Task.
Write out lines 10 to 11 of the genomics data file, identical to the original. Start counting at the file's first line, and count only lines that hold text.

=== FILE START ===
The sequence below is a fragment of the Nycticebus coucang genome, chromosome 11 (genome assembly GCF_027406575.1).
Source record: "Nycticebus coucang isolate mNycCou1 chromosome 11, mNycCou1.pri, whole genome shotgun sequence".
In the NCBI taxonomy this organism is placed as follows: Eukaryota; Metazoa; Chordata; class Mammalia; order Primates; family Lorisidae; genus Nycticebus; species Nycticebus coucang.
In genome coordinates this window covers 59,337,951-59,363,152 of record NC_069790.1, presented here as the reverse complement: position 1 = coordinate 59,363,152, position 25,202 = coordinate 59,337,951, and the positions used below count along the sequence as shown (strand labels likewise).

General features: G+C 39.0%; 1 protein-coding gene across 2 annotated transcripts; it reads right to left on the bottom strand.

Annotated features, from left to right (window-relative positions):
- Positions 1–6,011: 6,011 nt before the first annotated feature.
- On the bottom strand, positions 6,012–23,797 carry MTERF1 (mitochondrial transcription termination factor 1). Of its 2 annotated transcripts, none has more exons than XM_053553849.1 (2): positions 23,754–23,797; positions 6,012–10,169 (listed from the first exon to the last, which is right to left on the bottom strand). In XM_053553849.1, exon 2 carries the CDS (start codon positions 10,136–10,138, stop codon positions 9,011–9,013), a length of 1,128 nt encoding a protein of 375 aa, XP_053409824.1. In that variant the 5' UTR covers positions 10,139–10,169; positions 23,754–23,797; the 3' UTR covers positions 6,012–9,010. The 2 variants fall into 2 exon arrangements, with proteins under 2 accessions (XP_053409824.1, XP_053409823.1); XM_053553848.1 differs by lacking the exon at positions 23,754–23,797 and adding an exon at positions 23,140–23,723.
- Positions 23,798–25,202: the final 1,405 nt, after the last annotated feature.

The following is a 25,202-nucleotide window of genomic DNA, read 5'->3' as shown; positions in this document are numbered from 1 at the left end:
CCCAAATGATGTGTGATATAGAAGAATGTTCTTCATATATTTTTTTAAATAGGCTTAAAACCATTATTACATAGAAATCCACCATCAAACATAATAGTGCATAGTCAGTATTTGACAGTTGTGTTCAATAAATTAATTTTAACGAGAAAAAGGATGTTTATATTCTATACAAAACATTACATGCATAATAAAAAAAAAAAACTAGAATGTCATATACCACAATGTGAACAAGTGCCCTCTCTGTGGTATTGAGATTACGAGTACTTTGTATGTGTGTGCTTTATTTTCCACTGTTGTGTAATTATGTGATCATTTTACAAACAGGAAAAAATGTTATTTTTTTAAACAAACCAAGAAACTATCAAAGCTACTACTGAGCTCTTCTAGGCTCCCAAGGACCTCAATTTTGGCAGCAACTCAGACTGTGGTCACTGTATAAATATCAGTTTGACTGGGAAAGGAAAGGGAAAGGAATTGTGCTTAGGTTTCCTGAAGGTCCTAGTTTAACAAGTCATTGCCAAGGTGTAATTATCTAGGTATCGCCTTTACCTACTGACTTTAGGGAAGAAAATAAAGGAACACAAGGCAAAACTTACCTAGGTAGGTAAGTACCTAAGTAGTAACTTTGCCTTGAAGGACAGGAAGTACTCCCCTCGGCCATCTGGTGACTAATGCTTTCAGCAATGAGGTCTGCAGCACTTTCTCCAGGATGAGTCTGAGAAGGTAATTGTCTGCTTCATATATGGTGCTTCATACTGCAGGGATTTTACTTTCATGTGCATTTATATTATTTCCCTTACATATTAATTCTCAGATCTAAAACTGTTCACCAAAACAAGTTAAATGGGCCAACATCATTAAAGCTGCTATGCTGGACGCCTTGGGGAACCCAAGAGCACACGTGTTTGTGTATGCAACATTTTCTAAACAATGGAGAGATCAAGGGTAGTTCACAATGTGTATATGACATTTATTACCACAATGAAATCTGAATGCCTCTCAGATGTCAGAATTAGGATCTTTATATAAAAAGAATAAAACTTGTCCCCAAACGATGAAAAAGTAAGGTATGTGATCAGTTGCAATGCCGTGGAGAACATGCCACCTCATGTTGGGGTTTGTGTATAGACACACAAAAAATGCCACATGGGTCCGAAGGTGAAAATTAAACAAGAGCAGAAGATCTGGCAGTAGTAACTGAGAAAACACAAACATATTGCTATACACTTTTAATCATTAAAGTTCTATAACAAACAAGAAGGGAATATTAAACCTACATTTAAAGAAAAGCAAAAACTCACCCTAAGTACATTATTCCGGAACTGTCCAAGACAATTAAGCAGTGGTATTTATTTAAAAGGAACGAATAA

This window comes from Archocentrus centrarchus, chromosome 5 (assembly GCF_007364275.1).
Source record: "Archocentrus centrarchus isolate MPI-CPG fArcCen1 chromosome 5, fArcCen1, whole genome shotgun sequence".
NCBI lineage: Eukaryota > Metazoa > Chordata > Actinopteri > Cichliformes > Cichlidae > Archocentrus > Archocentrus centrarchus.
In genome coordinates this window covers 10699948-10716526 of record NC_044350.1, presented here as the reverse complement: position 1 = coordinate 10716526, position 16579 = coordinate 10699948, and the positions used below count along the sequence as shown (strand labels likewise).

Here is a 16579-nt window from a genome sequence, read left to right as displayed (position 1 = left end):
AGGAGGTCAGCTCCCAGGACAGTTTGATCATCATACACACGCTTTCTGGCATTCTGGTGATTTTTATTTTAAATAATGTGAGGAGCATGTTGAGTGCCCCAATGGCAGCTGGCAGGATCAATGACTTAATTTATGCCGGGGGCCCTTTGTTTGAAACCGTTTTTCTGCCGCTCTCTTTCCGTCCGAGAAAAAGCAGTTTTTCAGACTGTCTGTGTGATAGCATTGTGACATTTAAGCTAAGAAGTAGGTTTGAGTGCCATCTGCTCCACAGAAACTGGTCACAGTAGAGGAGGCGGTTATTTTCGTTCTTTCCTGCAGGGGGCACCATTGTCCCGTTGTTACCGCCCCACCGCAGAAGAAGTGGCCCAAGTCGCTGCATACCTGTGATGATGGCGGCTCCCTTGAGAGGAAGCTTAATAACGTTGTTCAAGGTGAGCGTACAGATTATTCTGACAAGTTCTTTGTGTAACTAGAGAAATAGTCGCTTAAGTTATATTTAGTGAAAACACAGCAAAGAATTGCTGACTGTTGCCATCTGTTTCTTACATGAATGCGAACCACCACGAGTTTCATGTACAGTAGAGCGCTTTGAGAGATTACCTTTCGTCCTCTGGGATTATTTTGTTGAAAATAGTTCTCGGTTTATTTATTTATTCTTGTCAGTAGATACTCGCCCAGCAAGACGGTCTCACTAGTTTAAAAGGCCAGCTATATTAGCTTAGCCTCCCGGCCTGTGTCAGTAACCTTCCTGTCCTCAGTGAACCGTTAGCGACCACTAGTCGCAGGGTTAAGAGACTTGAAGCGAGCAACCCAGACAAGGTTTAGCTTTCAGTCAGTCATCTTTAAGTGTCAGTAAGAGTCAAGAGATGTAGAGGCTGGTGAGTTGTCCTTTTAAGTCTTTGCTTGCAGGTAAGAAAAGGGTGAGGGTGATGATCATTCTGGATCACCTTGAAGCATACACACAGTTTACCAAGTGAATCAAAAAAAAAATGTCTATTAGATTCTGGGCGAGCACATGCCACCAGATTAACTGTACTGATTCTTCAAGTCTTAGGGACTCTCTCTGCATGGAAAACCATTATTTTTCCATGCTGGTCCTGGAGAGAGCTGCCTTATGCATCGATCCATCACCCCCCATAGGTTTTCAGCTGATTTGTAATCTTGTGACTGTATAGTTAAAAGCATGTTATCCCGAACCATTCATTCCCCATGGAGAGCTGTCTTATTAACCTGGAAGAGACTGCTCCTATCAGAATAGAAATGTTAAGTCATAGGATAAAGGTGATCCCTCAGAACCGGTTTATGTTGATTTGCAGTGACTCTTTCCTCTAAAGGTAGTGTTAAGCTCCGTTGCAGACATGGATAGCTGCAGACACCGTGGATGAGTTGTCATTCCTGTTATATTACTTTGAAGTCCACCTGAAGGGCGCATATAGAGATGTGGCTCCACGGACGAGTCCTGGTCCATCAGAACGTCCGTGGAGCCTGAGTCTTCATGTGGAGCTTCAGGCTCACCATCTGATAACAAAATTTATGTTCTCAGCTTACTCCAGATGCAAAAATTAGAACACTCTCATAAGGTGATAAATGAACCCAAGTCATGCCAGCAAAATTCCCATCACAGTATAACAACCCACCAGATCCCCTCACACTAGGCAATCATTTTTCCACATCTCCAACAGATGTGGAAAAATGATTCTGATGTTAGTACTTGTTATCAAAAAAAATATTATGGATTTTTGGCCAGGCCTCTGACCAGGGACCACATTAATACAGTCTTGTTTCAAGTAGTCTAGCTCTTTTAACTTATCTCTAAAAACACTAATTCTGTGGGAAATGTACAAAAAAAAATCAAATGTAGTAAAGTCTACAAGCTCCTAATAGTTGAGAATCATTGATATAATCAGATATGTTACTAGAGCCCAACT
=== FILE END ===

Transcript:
The following is a 25,202-nucleotide window of genomic DNA, read 5'->3' as shown; positions in this document are numbered from 1 at the left end:
CCCAAATGATGTGTGATATAGAAGAATGTTCTTCATATATTTTTTTAAATAGGCTTAAAACCATTATTACATAGAAATCCACCATCAAACATAATAGTGCATAGTCAGTATTTGACAGTTGTGTTCAATAAATTAATTTTAACGAGAAAAAGGATGTTTATATTCTATACAAAACATTACATGCATAATAAAAAAAAAAAACTAGAATGTCATATACCACAATGTGAACAAGTGCCCTCTCTGTGGTATTGAGATTACGAGTACTTTGTATGTGTGTGCTTTATTTTCCACTGTTGTGTAATTATGTGATCATTTTACAAACAGGAAAAAATGTTATTTTTTTAAACAAACCAAGAAACTATCAAAGCTACTACTGAGCTCTTCTAGGCTCCCAAGGACCTCAATTTTGGCAGCAACTCAGACTGTGGTCACTGTATAAATATCAGTTTGACTGGGAAAGGAAAGGGAAAGGAATTGTGCTTAGGTTTCCTGAAGGTCCTAGTTTAACAAGTCATTGCCAAGGTGTAATTATCTAGGTATCGCCTTTACCTACTGACTTTAGGGAAGAAAATAAAGGAACACAAGGCAAAACTTACCTAGGTAGGTAAGTACCTAAGTAGTAACTTTGCCTTGAAGGACAGGAAGTACTCCCCTCGGCCATCTGGTGACTAATGCTTTCAGCAATGAGGTCTGCAGCACTTTCTCCAGGATGAGTCTGAGAAGGTAATTGTCTGCTTCATATATGGTGCTTCATACTGCAGGGATTTTACTTTCATGTGCATTTATATTATTTCCCTTACATATTAATTCTCAGATCTAAAACTGTTCACCAAAACAAGTTAAATGGGCCAACATCATTAAAGCTGCTATGCTGGACGCCTTGGGGAACCCAAGAGCACACGTGTTTGTGTATGCAACATTTTCTAAACAATGGAGAGATCAAGGGTAGTTCACAATGTGTATATGACATTTATTACCACAATGAAATCTGAATGCCTCTCAGATGTCAGAATTAGGATCTTTATATAAAAAGAATAAAACTTGTCCCCAAACGATGAAAAAGTAAGGTATGTGATCAGTTGCAATGCCGTGGAGAACATGCCACCTCATGTTGGGGTTTGTGTATAGACACACAAAAAATGCCACATGGGTCCGAAGGTGAAAATTAAACAAGAGCAGAAGATCTGGCAGTAGTAACTGAGAAAACACAAACATATTGCTATACACTTTTAATCATTAAAGTTCTATAACAAACAAGAAGGGAATATTAAACCTACATTTAAAGAAAAGCAAAAACTCACCCTAAGTACATTATTCCGGAACTGTCCAAGACAATTAAGCAGTGGTATTTATTTAAAAGGAACGAATAA